Key West's Modern Historical Shipwreck

by Geri Murphy

Of the 50 or so dive sites around Key West, the wreck of the Cayman Salvage Master is perhaps the most representative of this area's alluring undersea adventures. The name of the wreck is a bit confusing since it contains the name of a famous Caribbean island. And, to make matters even more complex, various books and internet sites refer to this shipwreck as the Cayman Salvager or Cayman Salvor.

Yet, despite the confusion, the wreck stands out as one of the signature dives of Key West. It is the kind of site all divers enjoy, whether they are novices or experienced wreck buffs. Even more intriguing, this particular wreck has a modern history that equals the stories about the old Spanish treasure ships rumored to be hidden in these waters.

The Cayman Salvage Master was originally a lighthouse buoy tender for the U.S. Coast Guard. Built in 1936, this steel hulled vessel measures 186 feet in length, with a 37 foot beam. Her most distinctive feature is the cable pulley built into her bow.

After being decommissioned by the Coast Guard, the ship was sailing as a commercial freighter under the Panamanian flag when she became involved in the Mariel Harbour boatlift of 1980. Immediately upon arrival in Key West; with 1,400 Cuban refugees; she was impounded by the U.S. Navy.

Neglected for years, she eventually sank in the Navy Harbor at Key West. In 1985, she was refloated and her superstructure was removed in preparation for sinking as an artificial reef. While she was being towed to sea, the cable snapped and the unlucky derelict sank. She settled to the bottom on her side and remained that way until a powerful undersea surge from Hurricane Kate flipped her upright.

Today, the Cayman Salvage Master is one of Key West's most popular wreck dives. Her proximity to Key West and her depth make her ideal for recreational open water dives. She sits almost upright on a sand bottom, with the stern in 92 feet of water. Her decks are at 70 feet and most of the vessel's interior compartments and engine room are at 80 feet. The water temperature rises to 86 degrees F during the summer months. Average underwater visibility is exceptionally good on this wreck; about 50 feet; as it is near the Gulf Stream. The wreck is five miles due south of Key West and takes approximately 30 minutes to reach by boat.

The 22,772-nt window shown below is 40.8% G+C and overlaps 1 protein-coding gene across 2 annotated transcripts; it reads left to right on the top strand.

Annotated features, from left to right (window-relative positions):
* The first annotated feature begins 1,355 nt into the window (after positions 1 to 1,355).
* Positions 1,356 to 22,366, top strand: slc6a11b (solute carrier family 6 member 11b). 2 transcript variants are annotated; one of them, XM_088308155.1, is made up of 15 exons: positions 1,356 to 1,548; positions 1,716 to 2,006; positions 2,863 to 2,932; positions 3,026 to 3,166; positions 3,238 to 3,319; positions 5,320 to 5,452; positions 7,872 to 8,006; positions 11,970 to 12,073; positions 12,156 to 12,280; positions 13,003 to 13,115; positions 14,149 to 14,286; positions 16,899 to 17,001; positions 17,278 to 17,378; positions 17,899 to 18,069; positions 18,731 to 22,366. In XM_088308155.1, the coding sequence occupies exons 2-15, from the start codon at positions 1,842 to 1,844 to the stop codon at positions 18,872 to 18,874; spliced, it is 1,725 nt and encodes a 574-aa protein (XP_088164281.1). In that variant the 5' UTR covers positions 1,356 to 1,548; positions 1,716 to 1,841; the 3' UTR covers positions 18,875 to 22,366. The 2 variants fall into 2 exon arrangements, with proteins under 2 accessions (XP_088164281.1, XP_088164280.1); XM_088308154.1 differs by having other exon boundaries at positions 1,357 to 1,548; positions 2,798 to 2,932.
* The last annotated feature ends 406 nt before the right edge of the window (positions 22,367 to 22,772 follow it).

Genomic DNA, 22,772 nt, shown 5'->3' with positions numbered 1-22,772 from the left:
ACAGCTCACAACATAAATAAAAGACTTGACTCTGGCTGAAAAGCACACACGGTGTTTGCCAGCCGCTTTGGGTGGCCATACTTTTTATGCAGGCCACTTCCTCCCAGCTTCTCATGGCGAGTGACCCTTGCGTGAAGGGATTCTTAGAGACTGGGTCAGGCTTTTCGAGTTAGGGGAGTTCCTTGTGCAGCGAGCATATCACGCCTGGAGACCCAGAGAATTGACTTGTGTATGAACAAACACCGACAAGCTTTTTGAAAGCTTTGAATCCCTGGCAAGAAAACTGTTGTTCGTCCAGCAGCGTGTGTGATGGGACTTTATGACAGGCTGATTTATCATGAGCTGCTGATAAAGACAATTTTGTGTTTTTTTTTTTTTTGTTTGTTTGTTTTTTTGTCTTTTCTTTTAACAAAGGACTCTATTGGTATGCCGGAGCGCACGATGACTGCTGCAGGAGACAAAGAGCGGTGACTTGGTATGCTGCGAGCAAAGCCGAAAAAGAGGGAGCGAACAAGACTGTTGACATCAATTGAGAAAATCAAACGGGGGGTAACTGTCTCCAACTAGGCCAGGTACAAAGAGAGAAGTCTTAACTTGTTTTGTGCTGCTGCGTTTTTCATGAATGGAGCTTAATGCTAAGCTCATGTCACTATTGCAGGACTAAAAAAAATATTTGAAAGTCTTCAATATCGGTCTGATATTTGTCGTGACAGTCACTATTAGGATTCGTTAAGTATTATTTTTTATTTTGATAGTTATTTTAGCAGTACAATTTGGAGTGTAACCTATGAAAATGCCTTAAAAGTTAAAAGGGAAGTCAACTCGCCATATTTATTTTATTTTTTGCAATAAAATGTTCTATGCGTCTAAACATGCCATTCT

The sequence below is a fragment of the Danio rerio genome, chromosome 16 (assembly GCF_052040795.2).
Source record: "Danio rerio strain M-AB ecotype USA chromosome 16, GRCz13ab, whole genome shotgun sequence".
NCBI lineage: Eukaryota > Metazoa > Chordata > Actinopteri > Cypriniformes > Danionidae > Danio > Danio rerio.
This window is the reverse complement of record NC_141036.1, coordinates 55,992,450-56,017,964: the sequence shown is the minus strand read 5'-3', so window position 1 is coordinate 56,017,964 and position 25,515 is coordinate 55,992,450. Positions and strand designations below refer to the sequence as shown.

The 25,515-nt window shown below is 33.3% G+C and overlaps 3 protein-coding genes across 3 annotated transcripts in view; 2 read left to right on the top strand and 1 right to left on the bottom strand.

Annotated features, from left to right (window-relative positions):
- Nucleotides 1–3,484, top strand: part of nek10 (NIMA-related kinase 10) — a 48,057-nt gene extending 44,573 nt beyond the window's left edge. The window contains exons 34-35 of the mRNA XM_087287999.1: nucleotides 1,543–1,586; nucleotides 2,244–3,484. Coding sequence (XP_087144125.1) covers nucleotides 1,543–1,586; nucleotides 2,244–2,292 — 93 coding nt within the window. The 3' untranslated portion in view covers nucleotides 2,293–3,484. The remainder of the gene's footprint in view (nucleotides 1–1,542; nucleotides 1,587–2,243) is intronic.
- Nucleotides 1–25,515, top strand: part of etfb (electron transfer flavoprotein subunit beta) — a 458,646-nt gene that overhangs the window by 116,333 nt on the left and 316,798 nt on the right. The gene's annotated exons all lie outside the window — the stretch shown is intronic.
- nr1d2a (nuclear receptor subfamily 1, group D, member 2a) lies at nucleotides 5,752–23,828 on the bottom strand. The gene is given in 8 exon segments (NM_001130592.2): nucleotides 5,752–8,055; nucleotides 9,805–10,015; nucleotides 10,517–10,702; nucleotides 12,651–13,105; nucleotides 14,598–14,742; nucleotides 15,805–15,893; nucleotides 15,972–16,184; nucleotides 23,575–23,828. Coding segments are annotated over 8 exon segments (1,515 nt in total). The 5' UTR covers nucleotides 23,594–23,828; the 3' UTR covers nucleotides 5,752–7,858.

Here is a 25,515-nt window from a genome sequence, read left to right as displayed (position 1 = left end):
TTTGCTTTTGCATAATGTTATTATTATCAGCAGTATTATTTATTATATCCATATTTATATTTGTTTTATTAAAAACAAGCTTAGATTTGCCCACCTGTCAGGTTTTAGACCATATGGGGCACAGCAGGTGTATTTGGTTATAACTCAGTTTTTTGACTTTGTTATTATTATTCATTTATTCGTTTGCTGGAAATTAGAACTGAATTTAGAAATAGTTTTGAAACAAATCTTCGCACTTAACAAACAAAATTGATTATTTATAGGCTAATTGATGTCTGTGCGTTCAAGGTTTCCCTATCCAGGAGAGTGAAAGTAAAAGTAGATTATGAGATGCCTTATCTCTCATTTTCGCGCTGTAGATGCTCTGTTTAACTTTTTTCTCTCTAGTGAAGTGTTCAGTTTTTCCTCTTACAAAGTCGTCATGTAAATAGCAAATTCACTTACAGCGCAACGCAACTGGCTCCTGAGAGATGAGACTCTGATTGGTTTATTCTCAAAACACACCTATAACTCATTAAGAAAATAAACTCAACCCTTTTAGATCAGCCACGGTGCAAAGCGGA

One of the lures of the Cayman Salvage Master is that she has become home and haven for several Jewfish. A small, 120 pound Jewfish is often seen in the engine room, while a much larger 800 pound behemoth sometimes appears loitering under the vessel's stern. The great fish are wary of divers; they are often seen but less often photographed.

Other fish that hang out in the engine room area include Snook and, occasionally, a grouper. A large Green Moray can be found living in or under the cable pulley mounted on the vessel's bow. It makes a great photo because the wheel is encrusted with colorful sponges and corals. Hanging above the wreck is a single Barracuda, motionless but alert.

At the opposite end of the vessel, exploring divers will find a giant rudder beneath the stern. Schools of jacks often cruise just off the stern, hunting for baitfish. During our dive, two giant African Pompano cruised past the wreck just 20 feet off the port side.

Arriving divers will find several extremely friendly angelfish on the Cayman Salvage Master's deck at 70 feet. There are two different species; Blue and Queen. The Blue Angelfish is not common in the Caribbean but quite plentiful in Florida waters. It is similar in coloring to the Queen Angelfish but lacks the blue crown on the forehead. We made two 80 foot dives on the Cayman Salvage Master with a 45 minute surface interval between dives.